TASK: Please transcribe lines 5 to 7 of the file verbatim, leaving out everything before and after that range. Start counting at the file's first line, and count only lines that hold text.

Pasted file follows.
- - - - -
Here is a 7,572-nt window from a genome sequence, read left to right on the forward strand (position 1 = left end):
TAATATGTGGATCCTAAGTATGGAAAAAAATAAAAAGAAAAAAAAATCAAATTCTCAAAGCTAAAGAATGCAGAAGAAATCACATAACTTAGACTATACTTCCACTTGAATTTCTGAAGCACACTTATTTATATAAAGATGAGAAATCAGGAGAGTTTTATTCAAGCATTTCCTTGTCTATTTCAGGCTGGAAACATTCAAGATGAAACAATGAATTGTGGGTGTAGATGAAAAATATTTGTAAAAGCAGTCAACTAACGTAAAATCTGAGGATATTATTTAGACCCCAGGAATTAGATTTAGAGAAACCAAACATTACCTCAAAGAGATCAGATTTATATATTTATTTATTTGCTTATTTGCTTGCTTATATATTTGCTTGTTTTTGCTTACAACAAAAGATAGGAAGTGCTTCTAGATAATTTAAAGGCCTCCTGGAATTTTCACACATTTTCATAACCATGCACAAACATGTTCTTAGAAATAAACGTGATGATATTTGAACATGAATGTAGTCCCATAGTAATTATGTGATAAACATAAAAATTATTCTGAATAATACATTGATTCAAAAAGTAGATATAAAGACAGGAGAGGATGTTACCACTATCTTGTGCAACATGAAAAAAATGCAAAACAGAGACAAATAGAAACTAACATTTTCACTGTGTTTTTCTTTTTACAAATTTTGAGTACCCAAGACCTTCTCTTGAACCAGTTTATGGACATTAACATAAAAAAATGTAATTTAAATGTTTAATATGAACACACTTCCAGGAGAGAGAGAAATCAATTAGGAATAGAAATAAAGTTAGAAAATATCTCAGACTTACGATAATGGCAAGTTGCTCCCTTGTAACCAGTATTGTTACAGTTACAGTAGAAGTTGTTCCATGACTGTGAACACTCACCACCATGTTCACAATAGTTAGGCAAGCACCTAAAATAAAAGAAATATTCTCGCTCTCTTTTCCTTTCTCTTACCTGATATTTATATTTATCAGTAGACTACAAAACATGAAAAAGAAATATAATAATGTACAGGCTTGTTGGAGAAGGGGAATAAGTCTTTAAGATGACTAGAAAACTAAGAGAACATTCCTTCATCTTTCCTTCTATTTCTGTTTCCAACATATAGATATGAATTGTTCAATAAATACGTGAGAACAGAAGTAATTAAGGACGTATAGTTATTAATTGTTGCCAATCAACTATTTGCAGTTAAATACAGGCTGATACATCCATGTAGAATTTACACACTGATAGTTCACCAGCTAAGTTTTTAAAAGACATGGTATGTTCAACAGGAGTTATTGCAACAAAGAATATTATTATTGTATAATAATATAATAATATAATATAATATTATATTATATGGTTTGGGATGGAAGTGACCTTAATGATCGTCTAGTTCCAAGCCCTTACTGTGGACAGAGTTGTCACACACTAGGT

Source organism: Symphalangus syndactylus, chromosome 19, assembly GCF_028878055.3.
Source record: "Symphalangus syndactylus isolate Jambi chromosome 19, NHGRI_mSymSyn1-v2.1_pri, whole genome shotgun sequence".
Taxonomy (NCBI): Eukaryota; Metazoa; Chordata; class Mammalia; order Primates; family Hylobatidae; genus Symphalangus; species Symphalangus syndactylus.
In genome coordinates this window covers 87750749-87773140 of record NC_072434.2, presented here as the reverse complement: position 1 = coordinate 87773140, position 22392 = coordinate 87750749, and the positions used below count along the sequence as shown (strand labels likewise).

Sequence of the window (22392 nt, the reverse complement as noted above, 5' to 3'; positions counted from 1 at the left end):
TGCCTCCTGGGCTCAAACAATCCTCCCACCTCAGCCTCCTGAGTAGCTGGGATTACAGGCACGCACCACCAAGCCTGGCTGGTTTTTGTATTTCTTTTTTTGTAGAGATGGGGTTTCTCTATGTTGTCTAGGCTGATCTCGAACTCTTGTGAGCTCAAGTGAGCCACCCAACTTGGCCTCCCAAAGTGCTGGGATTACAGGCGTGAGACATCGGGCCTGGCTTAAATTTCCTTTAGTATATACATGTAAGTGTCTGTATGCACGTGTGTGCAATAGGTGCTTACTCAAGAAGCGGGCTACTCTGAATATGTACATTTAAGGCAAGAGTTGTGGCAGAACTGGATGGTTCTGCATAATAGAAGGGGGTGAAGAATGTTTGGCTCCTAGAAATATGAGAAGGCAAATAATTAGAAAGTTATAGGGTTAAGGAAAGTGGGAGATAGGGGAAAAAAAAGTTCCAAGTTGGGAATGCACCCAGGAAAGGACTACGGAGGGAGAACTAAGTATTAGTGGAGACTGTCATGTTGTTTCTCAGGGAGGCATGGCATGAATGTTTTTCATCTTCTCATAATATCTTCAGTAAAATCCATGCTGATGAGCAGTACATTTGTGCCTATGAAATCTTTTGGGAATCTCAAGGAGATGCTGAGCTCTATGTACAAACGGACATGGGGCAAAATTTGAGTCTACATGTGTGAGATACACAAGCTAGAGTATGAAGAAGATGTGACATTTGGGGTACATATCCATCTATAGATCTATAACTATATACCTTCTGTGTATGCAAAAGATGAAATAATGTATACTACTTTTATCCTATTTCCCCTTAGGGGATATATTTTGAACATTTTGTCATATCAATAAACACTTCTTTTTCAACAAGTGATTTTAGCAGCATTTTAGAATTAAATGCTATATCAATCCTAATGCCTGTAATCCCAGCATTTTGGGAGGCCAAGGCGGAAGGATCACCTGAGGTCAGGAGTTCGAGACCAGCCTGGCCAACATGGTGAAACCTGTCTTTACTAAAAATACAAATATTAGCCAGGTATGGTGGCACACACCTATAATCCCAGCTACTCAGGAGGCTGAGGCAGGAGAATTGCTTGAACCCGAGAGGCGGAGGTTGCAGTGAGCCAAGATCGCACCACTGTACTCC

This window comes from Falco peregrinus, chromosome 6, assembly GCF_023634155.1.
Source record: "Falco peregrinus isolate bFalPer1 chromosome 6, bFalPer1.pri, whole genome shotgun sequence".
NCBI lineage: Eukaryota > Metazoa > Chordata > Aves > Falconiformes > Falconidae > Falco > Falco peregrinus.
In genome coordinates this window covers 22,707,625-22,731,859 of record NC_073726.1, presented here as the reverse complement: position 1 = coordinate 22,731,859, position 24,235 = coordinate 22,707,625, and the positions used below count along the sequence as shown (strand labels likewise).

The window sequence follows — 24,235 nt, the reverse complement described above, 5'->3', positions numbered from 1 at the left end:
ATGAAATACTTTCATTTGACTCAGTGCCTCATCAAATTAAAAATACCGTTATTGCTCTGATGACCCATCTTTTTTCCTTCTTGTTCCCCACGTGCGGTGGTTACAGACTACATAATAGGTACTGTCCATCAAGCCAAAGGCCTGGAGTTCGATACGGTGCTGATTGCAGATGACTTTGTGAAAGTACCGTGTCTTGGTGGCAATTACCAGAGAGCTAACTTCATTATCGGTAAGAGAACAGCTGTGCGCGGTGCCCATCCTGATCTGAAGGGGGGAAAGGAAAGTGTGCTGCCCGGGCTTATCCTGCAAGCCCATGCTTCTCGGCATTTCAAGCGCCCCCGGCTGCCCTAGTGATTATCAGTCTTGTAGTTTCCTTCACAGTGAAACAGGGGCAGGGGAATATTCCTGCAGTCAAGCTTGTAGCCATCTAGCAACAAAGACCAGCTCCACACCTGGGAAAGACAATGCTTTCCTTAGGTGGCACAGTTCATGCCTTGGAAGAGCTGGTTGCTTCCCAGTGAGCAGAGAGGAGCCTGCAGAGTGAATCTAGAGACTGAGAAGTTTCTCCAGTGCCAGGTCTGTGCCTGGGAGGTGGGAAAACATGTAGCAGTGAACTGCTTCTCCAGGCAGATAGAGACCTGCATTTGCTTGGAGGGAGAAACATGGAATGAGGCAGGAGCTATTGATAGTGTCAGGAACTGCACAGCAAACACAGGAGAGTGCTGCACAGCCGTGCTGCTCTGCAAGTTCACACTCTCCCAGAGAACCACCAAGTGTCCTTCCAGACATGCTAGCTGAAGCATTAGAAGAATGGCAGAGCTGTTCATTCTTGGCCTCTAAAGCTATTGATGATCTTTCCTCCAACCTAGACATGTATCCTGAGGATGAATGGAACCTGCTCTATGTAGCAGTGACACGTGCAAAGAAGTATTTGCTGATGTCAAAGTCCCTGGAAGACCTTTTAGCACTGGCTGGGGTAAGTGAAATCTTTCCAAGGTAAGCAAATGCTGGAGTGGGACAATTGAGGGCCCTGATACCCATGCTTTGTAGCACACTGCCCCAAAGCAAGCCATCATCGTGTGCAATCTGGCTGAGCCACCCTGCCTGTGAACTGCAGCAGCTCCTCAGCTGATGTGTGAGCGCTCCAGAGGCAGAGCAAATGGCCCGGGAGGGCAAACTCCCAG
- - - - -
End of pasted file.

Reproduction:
Taxonomy (NCBI): Eukaryota; Metazoa; Chordata; class Mammalia; order Primates; family Hylobatidae; genus Symphalangus; species Symphalangus syndactylus.
In genome coordinates this window covers 87750749-87773140 of record NC_072434.2, presented here as the reverse complement: position 1 = coordinate 87773140, position 22392 = coordinate 87750749, and the positions used below count along the sequence as shown (strand labels likewise).

Sequence of the window (22392 nt, the reverse complement as noted above, 5' to 3'; positions counted from 1 at the left end):